West Basin approves desalination-plant impact report — while dozens of foes stand against it

West Basin Municipal Water District took the next steps Monday toward building a desalination facility in El Segundo, a project that has drawn fierce opposition from conservation groups — including some who staged a rally before the meeting.

Aquafornia news KCET

Video: Restoring the river with the Yurok, Hupa and Karuk

For the past two centuries, California has relied heavily on the natural resources of the North Coast region, exploiting its pristine watersheds for agriculture and its forests for timber. … Now the Yurok are working with local and state organizations to revitalize the forests, rivers and wildlife, a comprehensive feat requiring collaboration among community leaders up and down the Klamath and Trinity Rivers.

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Aquafornia news Delta Stewardship Council

Blog: Recognizing the Delta’s place in the greater watershed and beyond

The Sacramento-San Joaquin Delta is hitched to so many things. Our estuary is a critical habitat for fish and wildlife, home to millions of people, and the hub of our state’s water delivery system. From the Sierra Nevada to the mouth of the San Francisco Bay, what happens in one part of the Delta watershed affects the entire estuary.

Aquafornia news Arizona Republic

‘They’re going to dry up’: Debate erupts over plan to move water from farmland to suburbs

A private company and the town of Queen Creek are proposing a water deal that would leave 485 acres of farmland permanently dry near the Colorado River and send the water used on that land to the fast-growing Phoenix suburb. The company GSC Farm LLC is seeking to sell its annual entitlement of 2,083 acre-feet of Colorado River water — about 678 million gallons — to Queen Creek for a one-time payment of $21 million.

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Aquafornia news Klamath Falls Herald & News

Water coalition aims to coordinate conservation efforts

The water coalition has been meeting since 2018 and started under the facilitation of Alan Mikkelsen, senior adviser to Secretary of the Interior on water and western resources. … The coalition aims to address challenges to fisheries, water supply, and waterfowl and forest health.

Aquafornia news Santa Cruz Sentinel

Soquel Creek Water District recycled water project awarded $50M state grant

The pricetag for recycled drinking water just got less expensive for Mid-County customers. The State Water Resources Control Board unanimously approved a $50 million grant for Soquel Creek Water District’s pending Pure Water Soquel Groundwater Replenishment and Seawater Intrusion Prevention Project.

Aquafornia news Palo Alto Online

With new deal, Palo Alto banks on recycled water for drought protection

Seeking to fortify the city against future droughts, the Palo Alto City Council endorsed on Monday a long-term agreement with Santa Clara Valley Water District and Mountain View to build a salt-removal plant in the Baylands and then transfer the treated wastewater south.

Aquafornia news KUNC

New analysis spells out serious legal risk to Colorado River water users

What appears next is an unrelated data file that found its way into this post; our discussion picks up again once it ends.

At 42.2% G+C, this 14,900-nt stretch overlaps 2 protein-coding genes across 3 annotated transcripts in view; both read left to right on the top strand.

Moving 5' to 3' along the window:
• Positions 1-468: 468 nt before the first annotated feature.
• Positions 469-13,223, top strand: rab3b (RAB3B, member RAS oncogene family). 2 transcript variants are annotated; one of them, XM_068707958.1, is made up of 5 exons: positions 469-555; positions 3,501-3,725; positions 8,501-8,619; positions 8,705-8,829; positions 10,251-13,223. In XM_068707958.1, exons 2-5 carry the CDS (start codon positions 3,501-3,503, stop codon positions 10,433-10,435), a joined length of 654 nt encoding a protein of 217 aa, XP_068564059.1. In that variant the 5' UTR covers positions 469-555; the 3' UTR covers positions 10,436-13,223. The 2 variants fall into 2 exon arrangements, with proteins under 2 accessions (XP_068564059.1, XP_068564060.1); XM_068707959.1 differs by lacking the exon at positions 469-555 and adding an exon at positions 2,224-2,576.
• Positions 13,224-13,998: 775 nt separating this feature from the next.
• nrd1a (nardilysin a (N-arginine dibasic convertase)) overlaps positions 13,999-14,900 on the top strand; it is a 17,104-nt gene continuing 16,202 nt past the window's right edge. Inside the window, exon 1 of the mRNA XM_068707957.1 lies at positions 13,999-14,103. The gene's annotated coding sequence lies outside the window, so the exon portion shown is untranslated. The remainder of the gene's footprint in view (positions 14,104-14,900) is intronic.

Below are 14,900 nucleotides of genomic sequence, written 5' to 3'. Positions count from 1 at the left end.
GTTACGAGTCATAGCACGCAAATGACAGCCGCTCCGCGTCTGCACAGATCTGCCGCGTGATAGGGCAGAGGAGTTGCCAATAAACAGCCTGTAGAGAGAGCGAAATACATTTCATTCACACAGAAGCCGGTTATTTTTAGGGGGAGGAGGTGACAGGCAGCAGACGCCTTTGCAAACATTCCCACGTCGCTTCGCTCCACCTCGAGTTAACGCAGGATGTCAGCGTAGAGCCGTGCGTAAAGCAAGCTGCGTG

Ambiguity exists in the language of the river’s foundational document, the Colorado River Compact. That agreement’s language remains unclear on whether Upper Basin states, where the Colorado River originates, are legally obligated to deliver a certain amount of water over a 10-year period to those in the Lower Basin: Arizona, California, and Nevada.

Aquafornia news Voice of Orange County

Newport Beach set to consider water rate hike

Water rates have not increased in Newport Beach since 2014. If approved, starting Jan. 1, water rates will increase 7.4% each year until 2024. After 2024, the proposal calls for water rates to rise by 2.5% each year until 2029. The average household … can expect a $3.38 per month increase in its water bill for the first year, according to a staff report.

Aquafornia news The Desert Sun

Coachella water district approves $40 million loan for Oasis farm water pipeline

The Coachella Valley Water District on Monday approved taking on outside financing for what is believed to be the first time in its 101-year history for a $40 million pipeline to bring more Colorado River water to the region’s farmers, freeing up valuable groundwater for other uses.

Aquafornia news The Sacramento Bee

Tuesday Top of the Scroll: Is rain done in 2019? Is California in a drought? What to know as weather stays dry

It’s been warmer than normal. It’s been drier than normal. For most of the region, it hasn’t rained more than a sprinkle or a brief thunderstorm here or there in about six months. Northern California weather has done a relatively quick 180 in 2019.

Related article: 

Aquafornia news AgWeb

Blog: California can keep the water flowing

California is in trouble. We can’t keep the lights on, the fires out, or the air clean. Worst of all, from my perspective as a farmer, is that we’ve failed to keep the water flowing. That may change, thanks to the Trump administration.

Aquafornia news Reno Gazette Journal

Water scarcity in Nevada hits ‘critical mass’

Nevada’s director of the Department of Conservation and Natural Resources said Nevada has already reached the point of “critical mass” or the breaking point when it comes to the problem of water scarcity. … “We are up against that much strain in our water resources across the state,” Director Brad Crowell said.